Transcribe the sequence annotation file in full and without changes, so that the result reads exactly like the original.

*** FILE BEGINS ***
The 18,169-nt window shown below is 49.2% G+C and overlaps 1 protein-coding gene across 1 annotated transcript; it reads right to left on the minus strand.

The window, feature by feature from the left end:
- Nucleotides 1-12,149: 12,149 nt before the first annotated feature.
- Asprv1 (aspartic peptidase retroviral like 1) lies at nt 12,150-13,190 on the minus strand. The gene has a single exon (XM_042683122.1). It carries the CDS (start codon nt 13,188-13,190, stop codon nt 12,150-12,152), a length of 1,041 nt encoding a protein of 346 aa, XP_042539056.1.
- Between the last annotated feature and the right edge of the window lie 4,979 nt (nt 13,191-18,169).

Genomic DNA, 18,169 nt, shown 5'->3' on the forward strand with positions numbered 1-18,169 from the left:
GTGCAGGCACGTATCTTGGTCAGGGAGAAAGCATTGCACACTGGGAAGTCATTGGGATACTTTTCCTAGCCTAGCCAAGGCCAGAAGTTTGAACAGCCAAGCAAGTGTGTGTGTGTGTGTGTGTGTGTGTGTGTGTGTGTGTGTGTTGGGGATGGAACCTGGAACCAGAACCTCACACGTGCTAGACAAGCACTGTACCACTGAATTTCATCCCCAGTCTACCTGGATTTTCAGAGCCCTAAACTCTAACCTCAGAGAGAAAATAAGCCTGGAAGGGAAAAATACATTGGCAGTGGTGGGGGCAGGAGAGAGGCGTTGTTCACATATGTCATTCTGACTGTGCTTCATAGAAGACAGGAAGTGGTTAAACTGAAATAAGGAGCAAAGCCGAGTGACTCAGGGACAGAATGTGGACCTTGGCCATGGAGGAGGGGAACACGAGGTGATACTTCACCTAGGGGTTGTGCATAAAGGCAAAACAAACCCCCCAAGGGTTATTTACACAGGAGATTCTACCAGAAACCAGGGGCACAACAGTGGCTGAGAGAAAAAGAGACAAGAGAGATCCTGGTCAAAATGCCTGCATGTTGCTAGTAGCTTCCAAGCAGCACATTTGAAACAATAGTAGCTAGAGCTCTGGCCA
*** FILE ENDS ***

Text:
The 18,169-nt window shown below is 49.2% G+C and overlaps 1 protein-coding gene across 1 annotated transcript; it reads right to left on the minus strand.

The window, feature by feature from the left end:
- Nucleotides 1-12,149: 12,149 nt before the first annotated feature.
- Asprv1 (aspartic peptidase retroviral like 1) lies at nt 12,150-13,190 on the minus strand. The gene has a single exon (XM_042683122.1). It carries the CDS (start codon nt 13,188-13,190, stop codon nt 12,150-12,152), a length of 1,041 nt encoding a protein of 346 aa, XP_042539056.1.
- Between the last annotated feature and the right edge of the window lie 4,979 nt (nt 13,191-18,169).

Genomic DNA, 18,169 nt, shown 5'->3' on the forward strand with positions numbered 1-18,169 from the left:
GTGCAGGCACGTATCTTGGTCAGGGAGAAAGCATTGCACACTGGGAAGTCATTGGGATACTTTTCCTAGCCTAGCCAAGGCCAGAAGTTTGAACAGCCAAGCAAGTGTGTGTGTGTGTGTGTGTGTGTGTGTGTGTGTGTGTGTGTTGGGGATGGAACCTGGAACCAGAACCTCACACGTGCTAGACAAGCACTGTACCACTGAATTTCATCCCCAGTCTACCTGGATTTTCAGAGCCCTAAACTCTAACCTCAGAGAGAAAATAAGCCTGGAAGGGAAAAATACATTGGCAGTGGTGGGGGCAGGAGAGAGGCGTTGTTCACATATGTCATTCTGACTGTGCTTCATAGAAGACAGGAAGTGGTTAAACTGAAATAAGGAGCAAAGCCGAGTGACTCAGGGACAGAATGTGGACCTTGGCCATGGAGGAGGGGAACACGAGGTGATACTTCACCTAGGGGTTGTGCATAAAGGCAAAACAAACCCCCCAAGGGTTATTTACACAGGAGATTCTACCAGAAACCAGGGGCACAACAGTGGCTGAGAGAAAAAGAGACAAGAGAGATCCTGGTCAAAATGCCTGCATGTTGCTAGTAGCTTCCAAGCAGCACATTTGAAACAATAGTAGCTAGAGCTCTGGCCA